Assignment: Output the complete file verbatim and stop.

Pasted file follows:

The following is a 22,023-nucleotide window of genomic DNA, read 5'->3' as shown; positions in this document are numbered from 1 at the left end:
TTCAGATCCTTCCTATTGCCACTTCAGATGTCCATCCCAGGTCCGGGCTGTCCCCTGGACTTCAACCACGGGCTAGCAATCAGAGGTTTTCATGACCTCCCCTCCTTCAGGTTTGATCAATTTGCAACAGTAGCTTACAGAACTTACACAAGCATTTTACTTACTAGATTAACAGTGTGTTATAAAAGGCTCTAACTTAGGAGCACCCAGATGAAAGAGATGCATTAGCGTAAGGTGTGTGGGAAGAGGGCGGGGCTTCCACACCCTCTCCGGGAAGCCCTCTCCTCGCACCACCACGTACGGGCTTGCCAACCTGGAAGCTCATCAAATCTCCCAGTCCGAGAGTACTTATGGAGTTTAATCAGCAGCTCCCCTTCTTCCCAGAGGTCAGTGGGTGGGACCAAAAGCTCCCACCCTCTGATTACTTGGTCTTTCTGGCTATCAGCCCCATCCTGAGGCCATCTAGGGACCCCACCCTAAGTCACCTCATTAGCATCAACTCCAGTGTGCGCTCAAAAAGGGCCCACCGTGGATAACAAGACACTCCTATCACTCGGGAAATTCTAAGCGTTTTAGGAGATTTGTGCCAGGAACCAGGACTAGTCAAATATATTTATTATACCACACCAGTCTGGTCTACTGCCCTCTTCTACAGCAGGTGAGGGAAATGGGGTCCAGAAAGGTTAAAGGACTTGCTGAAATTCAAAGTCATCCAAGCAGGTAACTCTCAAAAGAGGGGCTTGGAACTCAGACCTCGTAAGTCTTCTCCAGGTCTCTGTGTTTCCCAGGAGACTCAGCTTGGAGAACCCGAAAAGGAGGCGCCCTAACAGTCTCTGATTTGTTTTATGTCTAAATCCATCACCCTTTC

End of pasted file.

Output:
The following is a 22,023-nucleotide window of genomic DNA, read 5'->3' as shown; positions in this document are numbered from 1 at the left end:
TTCAGATCCTTCCTATTGCCACTTCAGATGTCCATCCCAGGTCCGGGCTGTCCCCTGGACTTCAACCACGGGCTAGCAATCAGAGGTTTTCATGACCTCCCCTCCTTCAGGTTTGATCAATTTGCAACAGTAGCTTACAGAACTTACACAAGCATTTTACTTACTAGATTAACAGTGTGTTATAAAAGGCTCTAACTTAGGAGCACCCAGATGAAAGAGATGCATTAGCGTAAGGTGTGTGGGAAGAGGGCGGGGCTTCCACACCCTCTCCGGGAAGCCCTCTCCTCGCACCACCACGTACGGGCTTGCCAACCTGGAAGCTCATCAAATCTCCCAGTCCGAGAGTACTTATGGAGTTTAATCAGCAGCTCCCCTTCTTCCCAGAGGTCAGTGGGTGGGACCAAAAGCTCCCACCCTCTGATTACTTGGTCTTTCTGGCTATCAGCCCCATCCTGAGGCCATCTAGGGACCCCACCCTAAGTCACCTCATTAGCATCAACTCCAGTGTGCGCTCAAAAAGGGCCCACCGTGGATAACAAGACACTCCTATCACTCGGGAAATTCTAAGCGTTTTAGGAGATTTGTGCCAGGAACCAGGACTAGTCAAATATATTTATTATACCACACCAGTCTGGTCTACTGCCCTCTTCTACAGCAGGTGAGGGAAATGGGGTCCAGAAAGGTTAAAGGACTTGCTGAAATTCAAAGTCATCCAAGCAGGTAACTCTCAAAAGAGGGGCTTGGAACTCAGACCTCGTAAGTCTTCTCCAGGTCTCTGTGTTTCCCAGGAGACTCAGCTTGGAGAACCCGAAAAGGAGGCGCCCTAACAGTCTCTGATTTGTTTTATGTCTAAATCCATCACCCTTTC